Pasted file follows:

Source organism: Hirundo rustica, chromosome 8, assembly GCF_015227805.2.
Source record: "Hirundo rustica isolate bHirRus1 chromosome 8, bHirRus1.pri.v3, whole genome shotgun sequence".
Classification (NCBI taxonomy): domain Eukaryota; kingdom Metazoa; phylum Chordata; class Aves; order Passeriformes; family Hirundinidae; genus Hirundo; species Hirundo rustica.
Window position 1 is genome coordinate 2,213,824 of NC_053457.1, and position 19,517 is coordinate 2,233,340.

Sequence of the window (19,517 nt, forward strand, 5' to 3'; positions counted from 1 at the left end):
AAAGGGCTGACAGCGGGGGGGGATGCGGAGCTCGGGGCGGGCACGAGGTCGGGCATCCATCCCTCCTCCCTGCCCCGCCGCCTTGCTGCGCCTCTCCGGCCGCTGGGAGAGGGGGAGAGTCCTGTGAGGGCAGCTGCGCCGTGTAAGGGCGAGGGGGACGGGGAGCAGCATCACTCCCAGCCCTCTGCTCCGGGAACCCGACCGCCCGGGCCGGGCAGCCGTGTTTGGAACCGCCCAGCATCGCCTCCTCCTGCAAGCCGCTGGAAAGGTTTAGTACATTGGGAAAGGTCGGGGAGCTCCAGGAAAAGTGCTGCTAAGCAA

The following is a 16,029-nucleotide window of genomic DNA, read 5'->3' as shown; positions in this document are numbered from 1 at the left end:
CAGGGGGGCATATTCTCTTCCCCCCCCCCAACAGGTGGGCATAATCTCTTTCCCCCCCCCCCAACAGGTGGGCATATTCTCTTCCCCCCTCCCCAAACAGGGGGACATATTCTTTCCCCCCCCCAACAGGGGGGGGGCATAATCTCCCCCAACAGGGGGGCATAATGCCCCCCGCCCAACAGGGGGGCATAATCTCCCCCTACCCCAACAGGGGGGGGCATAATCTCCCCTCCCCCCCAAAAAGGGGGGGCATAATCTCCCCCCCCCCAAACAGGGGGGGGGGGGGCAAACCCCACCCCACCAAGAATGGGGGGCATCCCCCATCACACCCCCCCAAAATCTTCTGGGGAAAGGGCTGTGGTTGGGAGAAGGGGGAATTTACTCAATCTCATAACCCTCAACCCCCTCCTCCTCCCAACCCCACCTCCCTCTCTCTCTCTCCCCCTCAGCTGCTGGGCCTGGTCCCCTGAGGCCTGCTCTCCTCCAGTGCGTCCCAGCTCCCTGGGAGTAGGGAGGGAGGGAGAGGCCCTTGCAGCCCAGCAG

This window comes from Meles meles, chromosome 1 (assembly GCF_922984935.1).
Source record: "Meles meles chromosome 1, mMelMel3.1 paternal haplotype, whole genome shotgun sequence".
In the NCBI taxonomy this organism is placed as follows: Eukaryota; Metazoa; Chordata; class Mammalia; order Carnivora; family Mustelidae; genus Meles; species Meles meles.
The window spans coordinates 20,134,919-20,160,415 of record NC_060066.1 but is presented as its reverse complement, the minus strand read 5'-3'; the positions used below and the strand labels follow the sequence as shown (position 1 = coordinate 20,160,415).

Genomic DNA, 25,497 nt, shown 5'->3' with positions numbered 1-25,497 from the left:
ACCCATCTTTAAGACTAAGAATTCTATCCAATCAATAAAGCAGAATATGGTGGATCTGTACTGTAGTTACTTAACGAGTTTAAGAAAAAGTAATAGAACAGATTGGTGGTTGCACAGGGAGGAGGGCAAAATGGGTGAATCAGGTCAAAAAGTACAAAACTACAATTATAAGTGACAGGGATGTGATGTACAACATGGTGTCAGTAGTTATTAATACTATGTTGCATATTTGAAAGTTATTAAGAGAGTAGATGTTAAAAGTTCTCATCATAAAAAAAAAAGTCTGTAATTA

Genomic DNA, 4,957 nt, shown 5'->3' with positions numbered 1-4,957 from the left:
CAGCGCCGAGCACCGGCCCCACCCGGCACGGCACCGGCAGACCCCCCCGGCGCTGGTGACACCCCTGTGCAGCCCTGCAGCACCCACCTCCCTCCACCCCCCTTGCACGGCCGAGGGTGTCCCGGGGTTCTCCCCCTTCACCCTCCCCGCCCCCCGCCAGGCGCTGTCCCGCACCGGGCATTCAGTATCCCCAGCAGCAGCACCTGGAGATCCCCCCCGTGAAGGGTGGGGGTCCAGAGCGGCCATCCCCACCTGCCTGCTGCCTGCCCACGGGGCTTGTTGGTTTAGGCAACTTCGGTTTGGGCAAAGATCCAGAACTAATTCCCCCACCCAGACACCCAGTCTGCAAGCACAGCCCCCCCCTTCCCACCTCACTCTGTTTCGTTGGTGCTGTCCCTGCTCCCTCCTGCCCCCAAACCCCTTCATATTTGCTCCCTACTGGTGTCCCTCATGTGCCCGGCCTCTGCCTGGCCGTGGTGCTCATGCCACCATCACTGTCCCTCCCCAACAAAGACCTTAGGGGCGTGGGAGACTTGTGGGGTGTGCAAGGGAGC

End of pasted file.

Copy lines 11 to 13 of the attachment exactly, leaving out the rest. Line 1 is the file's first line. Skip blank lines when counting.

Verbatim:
In the NCBI taxonomy this organism is placed as follows: Eukaryota; Metazoa; Chordata; class Mammalia; order Carnivora; family Mustelidae; genus Meles; species Meles meles.
The window spans coordinates 20,134,919-20,160,415 of record NC_060066.1 but is presented as its reverse complement, the minus strand read 5'-3'; the positions used below and the strand labels follow the sequence as shown (position 1 = coordinate 20,160,415).

Genomic DNA, 25,497 nt, shown 5'->3' with positions numbered 1-25,497 from the left: